SANTIAGO (Reuters) - A Chilean judge interrogated five former military officers on Wednesday over the burning and killing of a U.S. student during a Santiago labor strike in 1986, and said he expects to announce what charges, if any, they will face on Friday.
The five, along with two more ex-officers set to be questioned on Thursday, are suspected of using gasoline and a lighter to burn and kill 19-year-old U.S. student Rodrigo Rojas and seriously injure Carmen Gloria Quintana, then aged 18, at a protest during the country's 1973-1990 dictatorship.
Official accounts of the incident said the two victims accidentally set themselves ablaze when constructing a flaming barricade to repel law enforcement.
But Judge Mario Carroza reopened the case in 2013 at the request of human rights groups and ordered the arrests of the ex-officers after a military conscript, Fernando Guzman, changed his previous testimony. Guzman said the officers intentionally set the two teenagers ablaze before abandoning them in a ditch in the outskirts of the capital.
"This opens a new chapter in human rights in Chile," said Quintana, who survived the incident, to CNN Chile on Wednesday.
"The truth has come late, and I hope that justice comes, too. I congratulate this former conscript for his bravery, and for finding the courage to tell the truth," she told CNN.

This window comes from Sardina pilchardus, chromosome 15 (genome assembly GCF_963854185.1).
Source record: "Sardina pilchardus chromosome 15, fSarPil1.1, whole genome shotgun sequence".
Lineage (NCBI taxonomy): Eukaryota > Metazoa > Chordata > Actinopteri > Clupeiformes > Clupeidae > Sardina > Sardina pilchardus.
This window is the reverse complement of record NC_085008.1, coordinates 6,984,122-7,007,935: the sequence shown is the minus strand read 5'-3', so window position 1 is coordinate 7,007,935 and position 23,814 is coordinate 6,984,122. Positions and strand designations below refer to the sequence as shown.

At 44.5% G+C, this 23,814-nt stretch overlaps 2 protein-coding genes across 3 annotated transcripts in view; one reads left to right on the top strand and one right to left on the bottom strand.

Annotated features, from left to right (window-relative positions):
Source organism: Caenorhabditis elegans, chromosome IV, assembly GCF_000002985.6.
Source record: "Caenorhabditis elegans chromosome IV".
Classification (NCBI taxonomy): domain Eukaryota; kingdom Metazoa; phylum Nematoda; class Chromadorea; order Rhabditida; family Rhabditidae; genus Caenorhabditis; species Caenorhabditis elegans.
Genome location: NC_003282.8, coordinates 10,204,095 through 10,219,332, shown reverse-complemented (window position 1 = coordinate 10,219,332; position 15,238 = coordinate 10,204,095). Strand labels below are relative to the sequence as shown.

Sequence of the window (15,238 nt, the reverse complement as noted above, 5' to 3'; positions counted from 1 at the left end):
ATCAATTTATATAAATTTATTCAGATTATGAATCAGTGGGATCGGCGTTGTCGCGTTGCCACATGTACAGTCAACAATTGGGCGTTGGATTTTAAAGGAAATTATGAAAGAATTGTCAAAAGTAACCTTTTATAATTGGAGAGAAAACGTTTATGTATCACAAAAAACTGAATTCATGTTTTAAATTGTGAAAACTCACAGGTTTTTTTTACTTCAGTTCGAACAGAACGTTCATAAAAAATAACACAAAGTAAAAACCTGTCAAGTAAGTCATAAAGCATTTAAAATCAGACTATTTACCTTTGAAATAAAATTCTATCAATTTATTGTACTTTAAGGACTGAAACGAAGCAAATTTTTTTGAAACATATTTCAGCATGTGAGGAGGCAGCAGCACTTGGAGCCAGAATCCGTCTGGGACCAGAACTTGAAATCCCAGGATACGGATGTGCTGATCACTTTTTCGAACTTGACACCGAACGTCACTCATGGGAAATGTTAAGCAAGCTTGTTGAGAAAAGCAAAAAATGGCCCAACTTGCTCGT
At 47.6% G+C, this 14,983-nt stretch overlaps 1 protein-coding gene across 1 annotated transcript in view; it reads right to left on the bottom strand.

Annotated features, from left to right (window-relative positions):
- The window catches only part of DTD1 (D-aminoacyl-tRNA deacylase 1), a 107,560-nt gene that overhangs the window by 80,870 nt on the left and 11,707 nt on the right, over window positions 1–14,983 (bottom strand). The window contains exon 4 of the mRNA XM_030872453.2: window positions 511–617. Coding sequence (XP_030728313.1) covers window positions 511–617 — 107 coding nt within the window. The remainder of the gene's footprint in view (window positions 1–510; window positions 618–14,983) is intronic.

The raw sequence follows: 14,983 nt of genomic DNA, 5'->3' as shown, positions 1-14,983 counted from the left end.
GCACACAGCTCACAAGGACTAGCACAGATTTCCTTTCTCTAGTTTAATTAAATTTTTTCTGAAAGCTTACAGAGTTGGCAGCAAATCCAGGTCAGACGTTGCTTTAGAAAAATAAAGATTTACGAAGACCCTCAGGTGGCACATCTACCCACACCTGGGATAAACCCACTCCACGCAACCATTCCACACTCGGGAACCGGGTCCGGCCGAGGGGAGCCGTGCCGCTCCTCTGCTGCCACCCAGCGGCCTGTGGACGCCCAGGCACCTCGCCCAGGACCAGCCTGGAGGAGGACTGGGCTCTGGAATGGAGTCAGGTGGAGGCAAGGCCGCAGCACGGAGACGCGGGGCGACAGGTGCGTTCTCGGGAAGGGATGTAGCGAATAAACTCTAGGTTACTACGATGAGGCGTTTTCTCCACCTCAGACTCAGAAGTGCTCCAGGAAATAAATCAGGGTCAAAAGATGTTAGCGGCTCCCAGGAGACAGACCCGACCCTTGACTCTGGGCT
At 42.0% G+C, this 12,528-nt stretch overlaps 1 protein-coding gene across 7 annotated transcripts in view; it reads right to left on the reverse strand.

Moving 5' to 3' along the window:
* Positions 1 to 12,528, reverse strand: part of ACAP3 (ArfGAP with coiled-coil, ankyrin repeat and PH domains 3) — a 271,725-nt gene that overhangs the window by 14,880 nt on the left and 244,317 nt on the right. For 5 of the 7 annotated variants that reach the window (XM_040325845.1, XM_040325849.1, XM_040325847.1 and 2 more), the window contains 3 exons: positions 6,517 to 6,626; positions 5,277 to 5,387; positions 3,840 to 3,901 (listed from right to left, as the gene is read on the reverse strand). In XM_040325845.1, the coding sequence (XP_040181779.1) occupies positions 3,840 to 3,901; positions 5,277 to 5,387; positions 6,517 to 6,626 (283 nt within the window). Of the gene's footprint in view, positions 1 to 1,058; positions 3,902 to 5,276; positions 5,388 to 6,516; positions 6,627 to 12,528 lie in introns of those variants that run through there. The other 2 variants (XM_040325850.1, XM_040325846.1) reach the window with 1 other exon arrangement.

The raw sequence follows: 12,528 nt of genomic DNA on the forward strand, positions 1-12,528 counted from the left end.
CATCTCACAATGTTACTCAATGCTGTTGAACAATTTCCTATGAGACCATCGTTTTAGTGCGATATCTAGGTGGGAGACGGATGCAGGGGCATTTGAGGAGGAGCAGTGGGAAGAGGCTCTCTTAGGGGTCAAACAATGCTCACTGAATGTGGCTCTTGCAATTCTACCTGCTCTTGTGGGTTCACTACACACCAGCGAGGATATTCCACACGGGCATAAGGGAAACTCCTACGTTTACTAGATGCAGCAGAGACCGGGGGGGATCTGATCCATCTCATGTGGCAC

Although support for Pinochet in Chile has declined in recent years, the country still remains deeply divided by the events of the 1973 coup and the repression that followed. Pinochet left office in 1990, but arrests and prosecutions of former government officials remain commonplace.
The death of the U.S. student in particular was a key factor in increasing international pressure on Augusto Pinochet to relinquish power and transition the nation to democracy.
The seven arrested officers are Luis Zuniga, Francisco Vasquez, Sergio Hernandez, Julio Castanen, Ivan Figueroa, Nelson Medina, and Jorge Astengo.
"For the fight for human rights, it is a great triumph," Amanda de Negri, the aunt of Rodrigo Rojas, told Chilean television on Wednesday. "That someone would break the silence is something we always hoped for, and finally it happened."
(Reporting by Gram Slattery; Editing by Rosalba O'Brien and Bill Rigby)